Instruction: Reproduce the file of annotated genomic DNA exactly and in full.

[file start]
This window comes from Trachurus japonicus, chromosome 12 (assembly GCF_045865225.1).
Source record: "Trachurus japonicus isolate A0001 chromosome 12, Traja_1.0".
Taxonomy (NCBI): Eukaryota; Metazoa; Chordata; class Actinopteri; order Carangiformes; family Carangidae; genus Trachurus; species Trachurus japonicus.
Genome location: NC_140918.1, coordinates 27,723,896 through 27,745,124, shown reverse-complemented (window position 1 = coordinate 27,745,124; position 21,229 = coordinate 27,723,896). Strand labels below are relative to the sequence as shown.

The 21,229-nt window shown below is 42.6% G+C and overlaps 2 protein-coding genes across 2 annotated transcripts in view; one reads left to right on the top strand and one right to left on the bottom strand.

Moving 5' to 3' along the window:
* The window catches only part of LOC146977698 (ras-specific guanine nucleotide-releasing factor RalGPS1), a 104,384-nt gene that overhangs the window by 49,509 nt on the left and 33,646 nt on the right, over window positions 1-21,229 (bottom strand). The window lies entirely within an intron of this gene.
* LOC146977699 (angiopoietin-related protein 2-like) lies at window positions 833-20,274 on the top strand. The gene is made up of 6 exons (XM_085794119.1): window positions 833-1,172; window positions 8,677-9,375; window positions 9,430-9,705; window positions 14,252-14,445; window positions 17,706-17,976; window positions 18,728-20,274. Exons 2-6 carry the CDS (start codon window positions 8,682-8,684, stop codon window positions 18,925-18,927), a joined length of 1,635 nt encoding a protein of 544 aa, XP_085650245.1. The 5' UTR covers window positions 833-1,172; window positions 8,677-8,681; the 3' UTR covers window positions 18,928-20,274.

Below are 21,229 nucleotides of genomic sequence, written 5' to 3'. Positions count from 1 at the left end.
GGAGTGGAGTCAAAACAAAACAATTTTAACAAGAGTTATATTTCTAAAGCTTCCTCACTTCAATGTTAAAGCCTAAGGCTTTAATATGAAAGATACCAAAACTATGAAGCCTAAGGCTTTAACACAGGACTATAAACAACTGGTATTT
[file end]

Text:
This window comes from Trachurus japonicus, chromosome 12 (assembly GCF_045865225.1).
Source record: "Trachurus japonicus isolate A0001 chromosome 12, Traja_1.0".
Taxonomy (NCBI): Eukaryota; Metazoa; Chordata; class Actinopteri; order Carangiformes; family Carangidae; genus Trachurus; species Trachurus japonicus.
Genome location: NC_140918.1, coordinates 27,723,896 through 27,745,124, shown reverse-complemented (window position 1 = coordinate 27,745,124; position 21,229 = coordinate 27,723,896). Strand labels below are relative to the sequence as shown.

The 21,229-nt window shown below is 42.6% G+C and overlaps 2 protein-coding genes across 2 annotated transcripts in view; one reads left to right on the top strand and one right to left on the bottom strand.

Moving 5' to 3' along the window:
* The window catches only part of LOC146977698 (ras-specific guanine nucleotide-releasing factor RalGPS1), a 104,384-nt gene that overhangs the window by 49,509 nt on the left and 33,646 nt on the right, over window positions 1-21,229 (bottom strand). The window lies entirely within an intron of this gene.
* LOC146977699 (angiopoietin-related protein 2-like) lies at window positions 833-20,274 on the top strand. The gene is made up of 6 exons (XM_085794119.1): window positions 833-1,172; window positions 8,677-9,375; window positions 9,430-9,705; window positions 14,252-14,445; window positions 17,706-17,976; window positions 18,728-20,274. Exons 2-6 carry the CDS (start codon window positions 8,682-8,684, stop codon window positions 18,925-18,927), a joined length of 1,635 nt encoding a protein of 544 aa, XP_085650245.1. The 5' UTR covers window positions 833-1,172; window positions 8,677-8,681; the 3' UTR covers window positions 18,928-20,274.

Below are 21,229 nucleotides of genomic sequence, written 5' to 3'. Positions count from 1 at the left end.
GGAGTGGAGTCAAAACAAAACAATTTTAACAAGAGTTATATTTCTAAAGCTTCCTCACTTCAATGTTAAAGCCTAAGGCTTTAATATGAAAGATACCAAAACTATGAAGCCTAAGGCTTTAACACAGGACTATAAACAACTGGTATTT